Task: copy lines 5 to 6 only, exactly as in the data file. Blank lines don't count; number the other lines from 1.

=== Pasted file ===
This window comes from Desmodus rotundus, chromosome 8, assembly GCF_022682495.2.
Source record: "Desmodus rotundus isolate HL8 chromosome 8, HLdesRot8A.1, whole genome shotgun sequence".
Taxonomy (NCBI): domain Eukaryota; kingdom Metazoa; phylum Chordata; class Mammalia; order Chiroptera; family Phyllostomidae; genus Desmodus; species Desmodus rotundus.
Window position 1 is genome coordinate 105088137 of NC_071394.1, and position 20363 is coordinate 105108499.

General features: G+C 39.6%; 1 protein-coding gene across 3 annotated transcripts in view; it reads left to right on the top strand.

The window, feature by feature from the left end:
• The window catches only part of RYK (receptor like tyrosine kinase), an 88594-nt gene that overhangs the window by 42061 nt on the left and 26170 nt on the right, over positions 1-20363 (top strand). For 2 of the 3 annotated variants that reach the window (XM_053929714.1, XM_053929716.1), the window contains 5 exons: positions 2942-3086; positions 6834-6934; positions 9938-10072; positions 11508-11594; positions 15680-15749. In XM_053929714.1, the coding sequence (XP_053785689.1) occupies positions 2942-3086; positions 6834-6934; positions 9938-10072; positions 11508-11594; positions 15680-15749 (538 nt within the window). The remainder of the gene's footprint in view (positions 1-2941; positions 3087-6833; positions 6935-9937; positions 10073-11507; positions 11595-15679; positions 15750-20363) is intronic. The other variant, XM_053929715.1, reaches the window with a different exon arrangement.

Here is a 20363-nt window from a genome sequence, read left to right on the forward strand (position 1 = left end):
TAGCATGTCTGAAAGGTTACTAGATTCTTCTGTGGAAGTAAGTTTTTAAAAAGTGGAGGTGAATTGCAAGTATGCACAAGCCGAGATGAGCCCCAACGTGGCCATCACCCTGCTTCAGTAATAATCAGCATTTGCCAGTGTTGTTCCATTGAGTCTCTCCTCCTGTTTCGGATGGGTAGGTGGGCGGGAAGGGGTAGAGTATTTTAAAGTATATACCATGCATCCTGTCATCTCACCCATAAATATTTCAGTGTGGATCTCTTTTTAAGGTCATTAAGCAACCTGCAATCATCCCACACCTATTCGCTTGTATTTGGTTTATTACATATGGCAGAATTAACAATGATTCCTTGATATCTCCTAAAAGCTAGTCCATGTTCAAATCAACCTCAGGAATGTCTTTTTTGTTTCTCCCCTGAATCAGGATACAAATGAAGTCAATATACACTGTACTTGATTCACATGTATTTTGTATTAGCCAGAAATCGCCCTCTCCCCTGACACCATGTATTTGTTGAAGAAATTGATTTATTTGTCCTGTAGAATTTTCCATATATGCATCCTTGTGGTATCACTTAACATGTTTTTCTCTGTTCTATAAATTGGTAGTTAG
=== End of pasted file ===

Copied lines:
General features: G+C 39.6%; 1 protein-coding gene across 3 annotated transcripts in view; it reads left to right on the top strand.

The window, feature by feature from the left end: